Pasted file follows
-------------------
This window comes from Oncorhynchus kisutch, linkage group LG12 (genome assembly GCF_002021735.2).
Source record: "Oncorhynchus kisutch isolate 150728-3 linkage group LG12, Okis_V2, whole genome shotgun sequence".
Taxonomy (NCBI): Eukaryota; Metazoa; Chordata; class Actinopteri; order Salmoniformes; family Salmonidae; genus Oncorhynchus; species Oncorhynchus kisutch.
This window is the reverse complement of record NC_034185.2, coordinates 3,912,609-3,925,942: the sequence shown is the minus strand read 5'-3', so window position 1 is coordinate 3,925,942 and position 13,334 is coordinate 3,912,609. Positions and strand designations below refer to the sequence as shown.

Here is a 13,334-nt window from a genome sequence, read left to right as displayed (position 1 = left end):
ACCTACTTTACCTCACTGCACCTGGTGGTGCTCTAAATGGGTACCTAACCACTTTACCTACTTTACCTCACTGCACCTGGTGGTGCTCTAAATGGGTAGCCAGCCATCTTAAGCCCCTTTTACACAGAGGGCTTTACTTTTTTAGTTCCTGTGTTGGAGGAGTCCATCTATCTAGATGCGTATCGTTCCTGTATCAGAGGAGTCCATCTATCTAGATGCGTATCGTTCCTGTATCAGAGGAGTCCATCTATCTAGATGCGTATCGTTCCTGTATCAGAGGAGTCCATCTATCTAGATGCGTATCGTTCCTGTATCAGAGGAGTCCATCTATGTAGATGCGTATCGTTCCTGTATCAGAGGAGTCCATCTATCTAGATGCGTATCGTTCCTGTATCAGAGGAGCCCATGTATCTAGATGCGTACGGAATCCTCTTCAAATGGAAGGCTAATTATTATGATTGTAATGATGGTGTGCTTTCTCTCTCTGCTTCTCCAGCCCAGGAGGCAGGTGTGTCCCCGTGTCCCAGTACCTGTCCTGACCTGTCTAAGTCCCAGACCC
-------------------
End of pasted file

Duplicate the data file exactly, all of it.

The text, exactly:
This window comes from Oncorhynchus kisutch, linkage group LG12 (genome assembly GCF_002021735.2).
Source record: "Oncorhynchus kisutch isolate 150728-3 linkage group LG12, Okis_V2, whole genome shotgun sequence".
Taxonomy (NCBI): Eukaryota; Metazoa; Chordata; class Actinopteri; order Salmoniformes; family Salmonidae; genus Oncorhynchus; species Oncorhynchus kisutch.
This window is the reverse complement of record NC_034185.2, coordinates 3,912,609-3,925,942: the sequence shown is the minus strand read 5'-3', so window position 1 is coordinate 3,925,942 and position 13,334 is coordinate 3,912,609. Positions and strand designations below refer to the sequence as shown.

Here is a 13,334-nt window from a genome sequence, read left to right as displayed (position 1 = left end):
ACCTACTTTACCTCACTGCACCTGGTGGTGCTCTAAATGGGTACCTAACCACTTTACCTACTTTACCTCACTGCACCTGGTGGTGCTCTAAATGGGTAGCCAGCCATCTTAAGCCCCTTTTACACAGAGGGCTTTACTTTTTTAGTTCCTGTGTTGGAGGAGTCCATCTATCTAGATGCGTATCGTTCCTGTATCAGAGGAGTCCATCTATCTAGATGCGTATCGTTCCTGTATCAGAGGAGTCCATCTATCTAGATGCGTATCGTTCCTGTATCAGAGGAGTCCATCTATCTAGATGCGTATCGTTCCTGTATCAGAGGAGTCCATCTATGTAGATGCGTATCGTTCCTGTATCAGAGGAGTCCATCTATCTAGATGCGTATCGTTCCTGTATCAGAGGAGCCCATGTATCTAGATGCGTACGGAATCCTCTTCAAATGGAAGGCTAATTATTATGATTGTAATGATGGTGTGCTTTCTCTCTCTGCTTCTCCAGCCCAGGAGGCAGGTGTGTCCCCGTGTCCCAGTACCTGTCCTGACCTGTCTAAGTCCCAGACCC